Azad, too, started his poetic career in a traditional way, but many harsh incidents in his life brought about transformation in his sensibility and eventually he became the first revolutionary poet in the language. Besides being well acquainted with the political development in the Russian Revolution of 1917, he was quite aware about the changing literary values of Urdu poetry; he, therefore, did not face many hurdles in founding a new intellectual approach and way of expression. He turned his back towards the conventional method of Kashmiri poetry and instead established revolting, energetic and angry style.

Religion, creed, country, state God,
God's power, destiny and fate, are used
As many other veils on truth
By the enemies of revolution.

The capitalists no more bear any moisture in their eyes
They act as day-time preachers, and teachers,
But nightly they behave as shroud-thieves.

It is therefore evident that by taking visible departure from all conventional principles, and beliefs, Azad wanted to establish a new world. He thought that patriotism, national fraternity and religious beliefs were the caprices of the capitalists, and persuade the workers and peasants to rise and bring a cataclysmic change in the old system. Thus Azad became indifferent to the aesthetics of poetry and preferred to become a representative of a particular ideology which became the of shallowness in his poetry. It, however, does not mean that Azad is an insignificant poet. Seeing the heights of his thought and vastness of his intellect, we cannot help appreciating his intellectual supremacy. Besides, he, for the first time presented to a Kashmiri reader a daring and self-conscious way of feeling. Although he borrowed this philosophical vision from Allama Iqbal, yet it was an intimate voice after the slavery of several hundred years and the death of Kashmiri consciousness.

Soaring of a crow, a bulbul, a parrot and a hawk is alike,
but see the difference between one flying and the other.
Fetters of slavery are better than that of love,
which make a youth standing erect lie prone.

Ideas like the ones that are expressed in such verses suited to the form of short poem rather than the ghazal; Azad appears to be stammering when he wrote in the ghazal, while many of his poems have an eternal significance. Poems like "shikwa-I Iblis" (The Complaint of Satan), shikwa-I Kashmir (Kashmir's Complaint) nala-I Badshah (Badshah's Lament) are still considered among the masterpieces in Kashmiri poetry, and his poem "daryaav" (River) is incontrovertibly an unparalleled piece of poetic composition:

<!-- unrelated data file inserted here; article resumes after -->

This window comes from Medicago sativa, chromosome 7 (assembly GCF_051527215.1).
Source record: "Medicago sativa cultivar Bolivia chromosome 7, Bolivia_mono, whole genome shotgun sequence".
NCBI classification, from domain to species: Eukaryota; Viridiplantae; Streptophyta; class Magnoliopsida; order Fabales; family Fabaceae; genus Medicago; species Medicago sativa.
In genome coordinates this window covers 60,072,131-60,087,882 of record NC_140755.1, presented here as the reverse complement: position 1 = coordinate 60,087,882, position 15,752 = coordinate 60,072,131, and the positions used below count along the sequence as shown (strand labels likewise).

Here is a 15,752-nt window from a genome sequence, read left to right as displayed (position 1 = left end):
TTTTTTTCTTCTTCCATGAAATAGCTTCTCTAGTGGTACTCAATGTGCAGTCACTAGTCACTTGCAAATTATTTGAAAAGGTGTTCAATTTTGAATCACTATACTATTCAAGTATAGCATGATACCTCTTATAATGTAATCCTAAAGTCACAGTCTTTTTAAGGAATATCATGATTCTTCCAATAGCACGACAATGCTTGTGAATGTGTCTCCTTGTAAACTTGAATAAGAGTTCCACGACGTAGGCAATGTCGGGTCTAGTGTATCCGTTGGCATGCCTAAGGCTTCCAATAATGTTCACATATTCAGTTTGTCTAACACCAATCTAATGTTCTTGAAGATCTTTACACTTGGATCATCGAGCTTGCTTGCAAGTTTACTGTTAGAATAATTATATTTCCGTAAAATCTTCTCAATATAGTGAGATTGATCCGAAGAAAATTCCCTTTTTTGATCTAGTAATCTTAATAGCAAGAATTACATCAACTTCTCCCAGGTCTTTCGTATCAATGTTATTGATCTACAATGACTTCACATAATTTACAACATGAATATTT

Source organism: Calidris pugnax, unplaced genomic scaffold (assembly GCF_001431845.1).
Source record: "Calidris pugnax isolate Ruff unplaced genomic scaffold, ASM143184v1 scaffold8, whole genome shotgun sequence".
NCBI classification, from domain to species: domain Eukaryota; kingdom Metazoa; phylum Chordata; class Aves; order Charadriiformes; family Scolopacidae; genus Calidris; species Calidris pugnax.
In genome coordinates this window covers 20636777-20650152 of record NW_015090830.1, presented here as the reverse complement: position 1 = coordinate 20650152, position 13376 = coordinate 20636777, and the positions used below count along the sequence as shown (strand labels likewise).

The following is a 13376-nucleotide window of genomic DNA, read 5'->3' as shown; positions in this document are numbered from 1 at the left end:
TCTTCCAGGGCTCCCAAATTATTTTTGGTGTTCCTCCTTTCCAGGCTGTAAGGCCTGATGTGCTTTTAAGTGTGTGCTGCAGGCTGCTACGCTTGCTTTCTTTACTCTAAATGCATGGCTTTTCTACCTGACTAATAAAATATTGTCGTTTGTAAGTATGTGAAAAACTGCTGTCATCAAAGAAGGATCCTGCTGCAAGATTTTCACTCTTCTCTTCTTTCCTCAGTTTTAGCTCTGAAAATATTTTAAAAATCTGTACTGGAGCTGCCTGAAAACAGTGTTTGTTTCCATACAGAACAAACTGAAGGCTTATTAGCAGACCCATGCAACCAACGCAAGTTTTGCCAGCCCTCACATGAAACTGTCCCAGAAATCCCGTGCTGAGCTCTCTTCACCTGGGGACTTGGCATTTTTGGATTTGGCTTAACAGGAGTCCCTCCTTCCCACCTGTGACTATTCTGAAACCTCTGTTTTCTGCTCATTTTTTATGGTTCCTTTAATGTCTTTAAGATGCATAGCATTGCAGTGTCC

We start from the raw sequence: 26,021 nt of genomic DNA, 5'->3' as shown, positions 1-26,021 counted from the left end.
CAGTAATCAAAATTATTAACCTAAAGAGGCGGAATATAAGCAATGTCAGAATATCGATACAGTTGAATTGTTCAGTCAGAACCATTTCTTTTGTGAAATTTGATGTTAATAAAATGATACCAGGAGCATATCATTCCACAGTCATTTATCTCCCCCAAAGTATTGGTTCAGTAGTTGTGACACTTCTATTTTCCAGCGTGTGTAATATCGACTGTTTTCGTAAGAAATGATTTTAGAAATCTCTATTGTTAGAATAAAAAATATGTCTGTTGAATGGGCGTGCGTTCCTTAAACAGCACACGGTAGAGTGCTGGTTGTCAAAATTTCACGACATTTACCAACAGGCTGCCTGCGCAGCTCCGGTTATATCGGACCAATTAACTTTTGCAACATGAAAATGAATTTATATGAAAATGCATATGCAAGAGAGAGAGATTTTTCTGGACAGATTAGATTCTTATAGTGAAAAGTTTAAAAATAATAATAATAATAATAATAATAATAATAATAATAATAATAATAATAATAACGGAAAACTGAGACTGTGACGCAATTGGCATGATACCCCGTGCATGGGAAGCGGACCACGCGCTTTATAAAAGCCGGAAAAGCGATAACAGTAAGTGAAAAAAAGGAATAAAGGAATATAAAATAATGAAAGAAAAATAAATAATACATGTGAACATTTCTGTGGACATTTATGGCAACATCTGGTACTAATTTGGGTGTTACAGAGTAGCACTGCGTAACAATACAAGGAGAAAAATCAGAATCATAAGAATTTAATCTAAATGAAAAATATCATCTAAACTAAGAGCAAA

I rumble through boulders, edgy rocks,
Abysses, chasms, whether it is day or night;
I need no bravos, nor am I interested in childish pranks;
What I am among the bats, the same I am among the bulbuls;
I find the rhythm of life
In travelling and newer destinations.

Intensity of emotions, flow and creative use of language, use of credible images, mellifluousness of music and the tome of soliloquy are some of the artistic qualities which are found abundantly in the poem. It appears that Aazad accomplished this literary achievement in the last phase of his life. The poem makes us believe in the fact that if death did not deprive the poet of his language, there would have been many more great poems like the one cited above. Side by side with Azad and Mehjoor, there were some more remarkable poets like Ghulam Nabi Ariz, Ghulam Nabi Dilsoz, and Abdul Satar Asi; but none of them could attain an individual position; on the contrary they continued to trudge the path shown by Mehjoor and Azad.